Like the post title says, Chill Out, and think a bit deeper about the memes being pushed on you. To help with that, suggest reading this speculation that Andrew Maguire is a US Federal Reserve double agent. That site is a joke by the way, for those without a sense of humour, although the question of why Andrew hasn't produced a CV to stick in Jeff Christian's face is valid and something that puzzles me and some on this Kitco forum thread.

22 April 2013

Bringing forward demand

The most interesting thing about this price drop is the reaction of retail clients, who have gone crazy like its 2008. The Perth Mint's bullion website has been having traffic problems and we've had lines at our Perth retail outlet. Depository buying is relatively more subdued, but still the volumes are up.

It is an encouraging sign as usually retail business is only strong when there is a clear upward trend in the gold price. Maybe they have learnt something fom our Asian and Indian friends, who are much more canny buyers.

I was talking to one of our coin dealers a few days ago and he said about a 3rd of business was newbies. At this time my question is whether the price drop has just brought forward

1. New investors who were thinking about buying
2. Existing holders who were looking to top up

But both had not previously acted as the price was going sideways. If we are just sucking demand from the future then this demand will fade. I think this is probable as there has been no change in the underlying fundamentals, no event that would freak people out to buy gold suddenly (Crypus and Boston I don't think would have that effect).

We will need to keep an eye on retail demand to see if it continues. If it does then we should get a repeat of 2008 when coin distributors started to look further afield to overseas mints for coins. Given the Perth Mint's distance and higher quality/higher fabrication price, we should be the last to start to run out of production capacity. If we report these sort of problems then you know the retail demand is serious.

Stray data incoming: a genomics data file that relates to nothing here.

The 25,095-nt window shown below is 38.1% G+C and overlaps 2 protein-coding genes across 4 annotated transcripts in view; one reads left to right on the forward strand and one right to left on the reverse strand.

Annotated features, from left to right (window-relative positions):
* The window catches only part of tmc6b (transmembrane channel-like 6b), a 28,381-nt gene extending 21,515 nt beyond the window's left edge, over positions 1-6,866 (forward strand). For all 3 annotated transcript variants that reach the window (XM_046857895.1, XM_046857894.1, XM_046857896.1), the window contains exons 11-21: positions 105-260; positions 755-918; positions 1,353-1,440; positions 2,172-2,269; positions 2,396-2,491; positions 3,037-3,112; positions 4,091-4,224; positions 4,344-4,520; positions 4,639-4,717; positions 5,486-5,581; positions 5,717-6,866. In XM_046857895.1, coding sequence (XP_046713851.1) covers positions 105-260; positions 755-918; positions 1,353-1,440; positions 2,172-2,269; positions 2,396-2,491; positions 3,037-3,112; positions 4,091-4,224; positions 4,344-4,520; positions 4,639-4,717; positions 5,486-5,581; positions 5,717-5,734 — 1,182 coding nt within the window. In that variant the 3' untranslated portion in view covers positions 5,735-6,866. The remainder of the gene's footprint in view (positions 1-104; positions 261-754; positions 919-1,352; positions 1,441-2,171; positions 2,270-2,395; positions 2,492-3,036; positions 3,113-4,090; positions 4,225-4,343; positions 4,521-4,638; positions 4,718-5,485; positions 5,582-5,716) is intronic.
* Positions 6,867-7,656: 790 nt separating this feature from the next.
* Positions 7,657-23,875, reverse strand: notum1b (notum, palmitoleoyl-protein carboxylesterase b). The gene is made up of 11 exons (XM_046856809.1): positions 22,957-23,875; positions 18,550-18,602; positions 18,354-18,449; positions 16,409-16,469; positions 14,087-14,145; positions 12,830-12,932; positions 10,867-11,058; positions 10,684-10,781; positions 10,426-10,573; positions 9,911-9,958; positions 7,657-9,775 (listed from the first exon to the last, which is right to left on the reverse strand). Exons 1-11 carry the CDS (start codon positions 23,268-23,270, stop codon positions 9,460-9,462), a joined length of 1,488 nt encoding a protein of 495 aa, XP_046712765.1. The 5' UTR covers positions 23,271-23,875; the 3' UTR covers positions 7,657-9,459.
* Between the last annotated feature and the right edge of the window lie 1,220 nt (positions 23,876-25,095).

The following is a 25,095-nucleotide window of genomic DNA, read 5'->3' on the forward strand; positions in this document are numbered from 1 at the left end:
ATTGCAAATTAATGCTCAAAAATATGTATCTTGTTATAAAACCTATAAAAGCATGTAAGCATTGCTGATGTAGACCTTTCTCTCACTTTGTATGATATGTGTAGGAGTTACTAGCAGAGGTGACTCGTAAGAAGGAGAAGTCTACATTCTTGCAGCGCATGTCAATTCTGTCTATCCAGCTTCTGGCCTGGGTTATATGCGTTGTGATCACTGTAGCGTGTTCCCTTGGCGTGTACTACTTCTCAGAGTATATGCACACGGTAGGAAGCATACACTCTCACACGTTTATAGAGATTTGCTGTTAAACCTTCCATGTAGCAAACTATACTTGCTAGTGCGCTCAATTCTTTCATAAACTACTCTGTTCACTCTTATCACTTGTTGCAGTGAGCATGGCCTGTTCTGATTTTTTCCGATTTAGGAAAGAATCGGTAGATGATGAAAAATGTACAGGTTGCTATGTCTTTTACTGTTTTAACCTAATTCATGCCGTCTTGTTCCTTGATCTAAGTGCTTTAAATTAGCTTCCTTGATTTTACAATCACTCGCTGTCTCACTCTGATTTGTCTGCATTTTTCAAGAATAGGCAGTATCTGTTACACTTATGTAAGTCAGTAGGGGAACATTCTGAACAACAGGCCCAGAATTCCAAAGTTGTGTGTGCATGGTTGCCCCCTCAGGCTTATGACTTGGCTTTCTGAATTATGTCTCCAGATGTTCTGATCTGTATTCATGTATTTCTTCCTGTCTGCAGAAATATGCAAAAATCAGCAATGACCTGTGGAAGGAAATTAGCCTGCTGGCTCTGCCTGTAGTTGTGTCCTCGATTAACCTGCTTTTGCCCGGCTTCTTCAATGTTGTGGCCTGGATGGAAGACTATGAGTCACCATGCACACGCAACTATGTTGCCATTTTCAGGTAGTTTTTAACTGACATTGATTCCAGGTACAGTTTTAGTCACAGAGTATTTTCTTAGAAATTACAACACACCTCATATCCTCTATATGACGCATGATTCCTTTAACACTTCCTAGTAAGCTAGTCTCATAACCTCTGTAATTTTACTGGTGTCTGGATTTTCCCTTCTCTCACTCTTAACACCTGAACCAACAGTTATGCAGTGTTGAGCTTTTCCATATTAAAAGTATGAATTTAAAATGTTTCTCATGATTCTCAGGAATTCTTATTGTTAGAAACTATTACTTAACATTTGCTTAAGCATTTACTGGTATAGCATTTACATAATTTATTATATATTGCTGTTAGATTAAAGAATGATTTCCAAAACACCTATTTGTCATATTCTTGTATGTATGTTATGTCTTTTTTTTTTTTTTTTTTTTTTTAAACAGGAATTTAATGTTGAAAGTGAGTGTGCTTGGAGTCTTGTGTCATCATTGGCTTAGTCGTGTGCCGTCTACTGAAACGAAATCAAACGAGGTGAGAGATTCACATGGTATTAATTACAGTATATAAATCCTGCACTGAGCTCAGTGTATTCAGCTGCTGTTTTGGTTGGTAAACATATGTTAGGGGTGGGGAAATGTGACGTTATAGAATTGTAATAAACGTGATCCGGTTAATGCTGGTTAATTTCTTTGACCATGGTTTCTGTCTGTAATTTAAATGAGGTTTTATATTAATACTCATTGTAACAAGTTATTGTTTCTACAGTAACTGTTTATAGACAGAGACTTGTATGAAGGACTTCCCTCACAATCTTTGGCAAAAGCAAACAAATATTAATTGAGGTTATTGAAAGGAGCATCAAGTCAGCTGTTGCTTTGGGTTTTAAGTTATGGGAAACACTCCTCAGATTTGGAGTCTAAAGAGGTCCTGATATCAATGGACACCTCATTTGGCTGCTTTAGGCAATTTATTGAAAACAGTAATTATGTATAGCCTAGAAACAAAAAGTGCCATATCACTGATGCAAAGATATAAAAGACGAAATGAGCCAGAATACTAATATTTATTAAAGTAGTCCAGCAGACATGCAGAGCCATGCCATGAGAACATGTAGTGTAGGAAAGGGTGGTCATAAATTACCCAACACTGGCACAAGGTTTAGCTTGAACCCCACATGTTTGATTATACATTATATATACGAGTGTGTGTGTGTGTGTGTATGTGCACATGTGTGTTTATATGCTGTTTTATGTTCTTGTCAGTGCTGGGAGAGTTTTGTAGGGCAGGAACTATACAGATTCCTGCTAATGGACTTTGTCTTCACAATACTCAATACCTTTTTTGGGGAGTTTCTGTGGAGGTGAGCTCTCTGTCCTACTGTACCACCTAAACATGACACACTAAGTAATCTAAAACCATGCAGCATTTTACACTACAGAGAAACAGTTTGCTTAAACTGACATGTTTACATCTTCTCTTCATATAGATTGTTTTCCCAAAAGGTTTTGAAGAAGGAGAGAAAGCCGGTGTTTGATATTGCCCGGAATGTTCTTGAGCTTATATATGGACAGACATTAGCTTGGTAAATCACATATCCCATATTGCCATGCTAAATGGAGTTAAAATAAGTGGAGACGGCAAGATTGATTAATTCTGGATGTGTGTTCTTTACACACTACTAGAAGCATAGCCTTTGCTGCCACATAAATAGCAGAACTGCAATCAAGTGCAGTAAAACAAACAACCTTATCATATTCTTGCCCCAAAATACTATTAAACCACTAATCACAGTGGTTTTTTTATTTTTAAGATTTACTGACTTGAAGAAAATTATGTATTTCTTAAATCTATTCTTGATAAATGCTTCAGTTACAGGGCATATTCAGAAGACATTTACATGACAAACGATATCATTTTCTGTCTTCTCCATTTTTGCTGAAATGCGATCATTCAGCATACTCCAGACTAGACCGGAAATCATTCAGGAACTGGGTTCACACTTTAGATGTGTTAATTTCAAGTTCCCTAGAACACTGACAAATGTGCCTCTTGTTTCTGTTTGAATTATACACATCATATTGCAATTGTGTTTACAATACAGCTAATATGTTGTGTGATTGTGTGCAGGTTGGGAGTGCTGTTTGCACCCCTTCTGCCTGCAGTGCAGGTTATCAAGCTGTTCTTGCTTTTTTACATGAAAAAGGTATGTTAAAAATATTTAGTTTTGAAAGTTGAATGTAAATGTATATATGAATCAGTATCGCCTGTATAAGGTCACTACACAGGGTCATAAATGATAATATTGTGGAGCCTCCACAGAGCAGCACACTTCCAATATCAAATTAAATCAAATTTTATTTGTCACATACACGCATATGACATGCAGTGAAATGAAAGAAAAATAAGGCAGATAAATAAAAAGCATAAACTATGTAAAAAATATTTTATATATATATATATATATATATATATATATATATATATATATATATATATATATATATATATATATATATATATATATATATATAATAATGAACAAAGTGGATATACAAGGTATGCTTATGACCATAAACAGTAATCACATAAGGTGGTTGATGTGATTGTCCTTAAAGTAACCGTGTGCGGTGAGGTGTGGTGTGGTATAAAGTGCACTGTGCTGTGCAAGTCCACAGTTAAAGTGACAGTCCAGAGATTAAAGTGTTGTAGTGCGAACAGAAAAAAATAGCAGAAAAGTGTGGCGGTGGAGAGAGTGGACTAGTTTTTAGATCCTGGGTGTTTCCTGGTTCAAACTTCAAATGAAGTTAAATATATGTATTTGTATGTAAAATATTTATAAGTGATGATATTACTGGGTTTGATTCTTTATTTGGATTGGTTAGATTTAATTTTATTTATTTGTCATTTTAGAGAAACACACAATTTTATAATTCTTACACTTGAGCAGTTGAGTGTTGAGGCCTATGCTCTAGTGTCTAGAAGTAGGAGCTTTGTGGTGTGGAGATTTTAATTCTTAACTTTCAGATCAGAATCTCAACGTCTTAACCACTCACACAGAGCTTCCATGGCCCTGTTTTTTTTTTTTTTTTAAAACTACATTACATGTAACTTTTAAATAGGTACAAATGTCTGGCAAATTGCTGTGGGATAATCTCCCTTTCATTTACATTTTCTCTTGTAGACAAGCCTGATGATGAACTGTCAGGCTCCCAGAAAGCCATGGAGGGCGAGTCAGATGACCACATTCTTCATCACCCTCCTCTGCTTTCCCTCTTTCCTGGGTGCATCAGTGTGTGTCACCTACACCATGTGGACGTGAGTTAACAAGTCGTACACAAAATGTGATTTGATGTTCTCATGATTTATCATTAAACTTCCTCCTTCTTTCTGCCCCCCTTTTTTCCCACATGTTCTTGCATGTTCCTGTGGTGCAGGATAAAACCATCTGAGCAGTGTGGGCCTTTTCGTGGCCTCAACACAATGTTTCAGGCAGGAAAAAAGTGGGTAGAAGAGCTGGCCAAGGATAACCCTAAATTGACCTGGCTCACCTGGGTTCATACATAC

21 April 2013

If they didn't warn, then don't listen

So every gold commentator has an opinion on gold's drop. My question is if they didn't warn you beforehand about the risk of a big drop, why pay attention to what they have to say about it after the fact? That is my response to Gordon's comment.

I find it particularly amusing that those who purport to have inside information on the physical market or contact with deeply embedded kingpins did not warn their readers that the market setup was weak, that central banks would not be buying aggressively on the dips and in increasing size at $x price. Yet their followers still think they are gurus.

I could say that they either knew and traded against you, or that their contacts are no good, or that their contacts knew but fed them wrong information (ie they are being played) because their contact knows they have a wide audience and wanted to trade against the guru's followers, or that they are just frauds and don't have any contacts and just make up those stories as it sounds a lot sexier than just saying "my opinion is". I think the most likely answer is just that the gold market is an opaque over-the-counter market where participants only have a view of (their) part of the market.

From my part of the market weeks before the crash the Perth Mint was getting a strong bid from bullion banks for our refining output as kilo bars into Asia. I only really watch those premiums as they are for tonnes at a time and we are about 10% of new mine production. So if you asked me I would have said the physical market was looking good.

So the drop was leveraged paper longs head-to-head against paper shorts. Yes the shorts don't have the gold, but obviously the longs don't have the cash either, otherwise they wouldn't have had any problem meeting margin calls and being ready to stand for delivery.

This is a case of the tide receding and finding out who is swimming naked. That is, we now know that when gold was $1900 it was composed of $1300 of strong hands and $600 of speculative weak money. That is the lesson to remember for next time gold has a run - ask yourself how much of the price is strong and how much speculative.

But why listen to me? I didn't warn you beforehand.